£1984: the cost of consumer surveillance? The future of facial recognition technologies
How close are we to the dystopian world outlined in 1984? Following on from my colleague bschaefer’s article ‘Volunteering for surveillance: Consumerism, fear of crime, and the loss of privacy’, this article discusses the latest challenges to our consumer privacy rights.
The concept of surveillance raises significant social questions, especially in relation to how far technologies constitute an unacceptable degree of intrusion into our private lives. This week Tesco announced their plans to introduce targeted advertising through facial recognition technologies to all 450 of its UK based petrol stations. The OptimEyes screen, developed by Lord Alan Sugar’s company Amscreen, scans the eyes of customers to determine specified categories of age and gender before running tailored advertisements. Although most of us in advanced western states are already subject to a vast array of data collection fuelled by the desire to obtain our interconnected life experiences information. This latest attempt to monitor and influence our consumer behaviour automatically sets a number of alarm bells ringing, namely to do with the social issues of surveillance, in particular power relations, spaces, and categorisations.
In press releases Tesco claims that such targeted advertising is a valuable way of interacting with consumers, therefore suggesting that it is the public who stand to benefit from the venture. However, companies whose brands are being advertised potentially have more to gain from knowing who is watching the adverts. This emphasis on the importance of knowledge creates unequal power relations, as Foucault asserted ‘knowledge is power’:
Knowledge linked to power, not only assumes the authority of ‘the truth’ but has the power to make itself true. All knowledge, once applied in the real world, has effects, and in that sense at least, ‘becomes true.’ Knowledge, once used to regulate the conduct of others, entails constraint, regulation and the disciplining of practice. Thus, ‘there is no power relation without the correlative constitution of a field of knowledge, nor any knowledge that does not presuppose and constitute at the same time, power relations (Foucault 1977,27).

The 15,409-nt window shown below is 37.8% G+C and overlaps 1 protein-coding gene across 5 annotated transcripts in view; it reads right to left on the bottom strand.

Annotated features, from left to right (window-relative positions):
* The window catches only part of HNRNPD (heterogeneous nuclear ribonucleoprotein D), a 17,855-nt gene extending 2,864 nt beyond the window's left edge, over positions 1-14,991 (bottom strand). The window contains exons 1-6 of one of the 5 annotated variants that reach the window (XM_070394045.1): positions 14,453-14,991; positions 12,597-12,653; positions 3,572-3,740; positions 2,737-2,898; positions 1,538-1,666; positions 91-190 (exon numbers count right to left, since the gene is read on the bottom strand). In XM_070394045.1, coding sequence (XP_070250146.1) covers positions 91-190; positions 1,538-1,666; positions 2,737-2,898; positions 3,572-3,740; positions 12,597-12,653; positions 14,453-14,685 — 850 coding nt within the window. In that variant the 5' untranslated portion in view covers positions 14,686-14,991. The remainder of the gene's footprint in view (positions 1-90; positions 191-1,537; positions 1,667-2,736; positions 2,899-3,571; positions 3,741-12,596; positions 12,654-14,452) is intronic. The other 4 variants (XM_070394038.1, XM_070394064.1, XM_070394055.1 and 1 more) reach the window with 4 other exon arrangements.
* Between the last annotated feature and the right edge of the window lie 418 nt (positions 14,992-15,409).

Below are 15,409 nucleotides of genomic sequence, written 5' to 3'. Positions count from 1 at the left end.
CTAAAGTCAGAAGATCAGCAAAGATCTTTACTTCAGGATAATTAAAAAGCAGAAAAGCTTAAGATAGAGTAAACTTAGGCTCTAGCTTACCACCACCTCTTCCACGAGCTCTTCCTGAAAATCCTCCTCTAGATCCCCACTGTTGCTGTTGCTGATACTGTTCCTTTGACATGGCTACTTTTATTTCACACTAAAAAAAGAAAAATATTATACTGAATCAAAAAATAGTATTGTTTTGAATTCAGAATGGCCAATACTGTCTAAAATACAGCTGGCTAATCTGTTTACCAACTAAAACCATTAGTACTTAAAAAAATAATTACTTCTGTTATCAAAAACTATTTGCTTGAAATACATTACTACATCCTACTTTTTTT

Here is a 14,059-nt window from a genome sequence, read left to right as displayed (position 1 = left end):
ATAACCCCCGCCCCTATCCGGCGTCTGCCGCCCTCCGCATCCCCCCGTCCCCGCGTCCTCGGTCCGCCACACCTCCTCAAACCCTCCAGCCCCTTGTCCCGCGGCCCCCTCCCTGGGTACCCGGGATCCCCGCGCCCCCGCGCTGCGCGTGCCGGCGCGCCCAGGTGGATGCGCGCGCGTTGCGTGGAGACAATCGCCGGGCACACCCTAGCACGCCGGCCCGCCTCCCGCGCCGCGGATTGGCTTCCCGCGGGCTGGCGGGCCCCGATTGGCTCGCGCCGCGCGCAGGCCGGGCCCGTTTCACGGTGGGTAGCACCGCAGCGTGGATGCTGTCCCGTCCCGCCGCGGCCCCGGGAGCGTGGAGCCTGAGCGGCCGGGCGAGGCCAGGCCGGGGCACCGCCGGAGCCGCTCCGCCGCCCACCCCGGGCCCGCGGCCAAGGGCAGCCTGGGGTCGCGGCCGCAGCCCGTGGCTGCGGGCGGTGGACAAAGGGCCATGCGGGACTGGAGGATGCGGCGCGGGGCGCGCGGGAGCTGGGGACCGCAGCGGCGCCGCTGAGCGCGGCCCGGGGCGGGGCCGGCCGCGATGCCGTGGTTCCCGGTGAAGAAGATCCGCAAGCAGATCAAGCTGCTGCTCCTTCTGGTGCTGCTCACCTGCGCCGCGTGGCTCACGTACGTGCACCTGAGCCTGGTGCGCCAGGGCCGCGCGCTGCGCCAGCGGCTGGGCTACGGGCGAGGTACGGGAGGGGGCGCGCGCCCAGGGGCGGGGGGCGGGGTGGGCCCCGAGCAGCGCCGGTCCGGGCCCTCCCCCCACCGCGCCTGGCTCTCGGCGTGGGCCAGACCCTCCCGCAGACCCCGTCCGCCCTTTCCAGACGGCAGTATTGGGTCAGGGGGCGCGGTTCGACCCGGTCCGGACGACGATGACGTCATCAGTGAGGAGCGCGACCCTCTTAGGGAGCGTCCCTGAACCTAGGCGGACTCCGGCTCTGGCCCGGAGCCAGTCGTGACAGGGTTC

Many academics have attested to the idea that the ‘rise of surveillance society can be traced to modernity’s impetus to coordinate or control (Lyon, 2001, p.49). Information obtained from surveillance constitutes a form of power, where people are placed into categories, for example worthy or non-worthy of specific adverts. In addition, though ‘surveillance systems are socially shaped they have social consequences, some of which go beyond the intentions described in their shaping’ (Lyon, 2001, p.25). So it is possible that facial recognition technologies could adopt the role of the CCTV camera and also be used for crime prevention/ tackling purposes. Norris and Armstrong refer to this as ‘function creep’ or ‘expandable mutuability’ (Norris and Armstrong, 1999, p.58) where the intended practice of any surveillance technique are modified into areas than those originally anticipated.
Surveillance as a spatial practice reinforces perceptions and understandings about how particular spaces are viewed. Should we as the public now expect there to be technology from higher powers attempting to ascertain our identities, when we go into a supermarket? Foucault’s work on Bentham’s ‘panoptic principle,’ where the few can exercise surveillance over the many, provides us with an understanding of how surveillance has come to proliferate new spaces in contemporary society. Surveillance is operated in a multitude of spaces which often blur the formal/informal and the public/private. Panoptic control presents us with the notion of the unseen observer and the rigorous classification of gestures, actions, and bodies produced by the modern surveillance society. However, human agency is not completely discounted as Foucault himself also asserted that where there is surveillance there is also resistance (Foucault, 1977). On the other hand he also stated that the crux of panoptic surveillance is to encourage ‘docile’ citizenry, with the public self- inspecting and self-correcting in relation to the dominant norms. In contemporary society have we now become accepting of how knowledge is collected through mechanisms of power?
Although in Orwell’s 1984 there is an over emphasis of dystopian goals, there are also aspects of surveillance that we can see applied in our society today – such as the importance and modification of knowledge, reduction of human autonomy, and the escalation of individual fragmentation as we undergo various classification procedures. The administration of this latest surveillance technology has got the potential to further displace such power balances and to impact on the conformity of social categories such as gender, class, race, age and sexuality.